A retired Bitcoin miner has moved an enormous amount of acceptably 1,100 BTC from his wallet that has been dormant for the past eight years. Fortunately, these funds have had little impact on the market, but the rationale behind this transaction is more interesting.
The wallet received initial funds from nine wallets and went dormant for the past eight years, only returning to the industry today, sending 518 BTC and 587 BTC to addresses ending in “zvsd” and “r6YT,” respectively.
Large transaction reflection was also noticed in Spent Output Age Bands, which reflect the age of cryptocurrencies spent on the chain. According to the on-chain data, the coins were not sent to an exchange address, so the miner exerted no selling pressure, which explains the lack of market volatility. On-chain analysts expect almost half of these funds to be moved to a custody service. One of the addresses receiving BTC can be used by multiple digital signatures; this is a function we usually see in wallets related to custody services.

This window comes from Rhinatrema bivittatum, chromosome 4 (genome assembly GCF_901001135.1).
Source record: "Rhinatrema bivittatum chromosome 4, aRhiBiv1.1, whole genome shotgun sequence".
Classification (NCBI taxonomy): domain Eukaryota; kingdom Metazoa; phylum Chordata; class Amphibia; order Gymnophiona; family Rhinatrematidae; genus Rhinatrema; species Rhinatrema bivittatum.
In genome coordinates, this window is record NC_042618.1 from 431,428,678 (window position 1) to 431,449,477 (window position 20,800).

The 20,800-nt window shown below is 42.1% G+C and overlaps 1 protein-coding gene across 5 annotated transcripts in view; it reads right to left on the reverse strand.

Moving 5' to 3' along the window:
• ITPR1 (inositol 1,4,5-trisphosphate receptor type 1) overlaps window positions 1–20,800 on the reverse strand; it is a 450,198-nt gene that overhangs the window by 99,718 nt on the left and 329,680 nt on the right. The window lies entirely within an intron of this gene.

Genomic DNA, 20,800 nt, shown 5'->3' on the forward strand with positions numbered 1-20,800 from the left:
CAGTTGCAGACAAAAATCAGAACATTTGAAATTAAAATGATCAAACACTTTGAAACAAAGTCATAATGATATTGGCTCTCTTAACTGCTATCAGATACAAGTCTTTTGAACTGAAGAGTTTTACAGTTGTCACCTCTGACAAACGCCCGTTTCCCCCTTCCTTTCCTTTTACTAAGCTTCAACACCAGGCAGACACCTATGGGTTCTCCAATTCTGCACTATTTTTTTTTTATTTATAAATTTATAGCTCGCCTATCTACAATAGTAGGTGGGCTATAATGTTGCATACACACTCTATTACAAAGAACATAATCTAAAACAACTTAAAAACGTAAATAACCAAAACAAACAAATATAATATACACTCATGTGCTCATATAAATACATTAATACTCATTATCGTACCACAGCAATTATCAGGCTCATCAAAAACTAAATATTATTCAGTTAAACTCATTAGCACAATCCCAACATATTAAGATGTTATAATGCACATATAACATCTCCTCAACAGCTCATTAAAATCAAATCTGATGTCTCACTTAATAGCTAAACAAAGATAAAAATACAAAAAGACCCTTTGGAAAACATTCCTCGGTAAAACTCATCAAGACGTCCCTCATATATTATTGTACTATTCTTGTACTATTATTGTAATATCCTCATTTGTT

Mining Bitcoin for less than $28,000 makes virtually any mining rig unprofitable, given the significant rise in electricity costs worldwide. Fortunately, Bitcoin mining difficulty is already falling, which could attract more hashing power in the foreseeable future.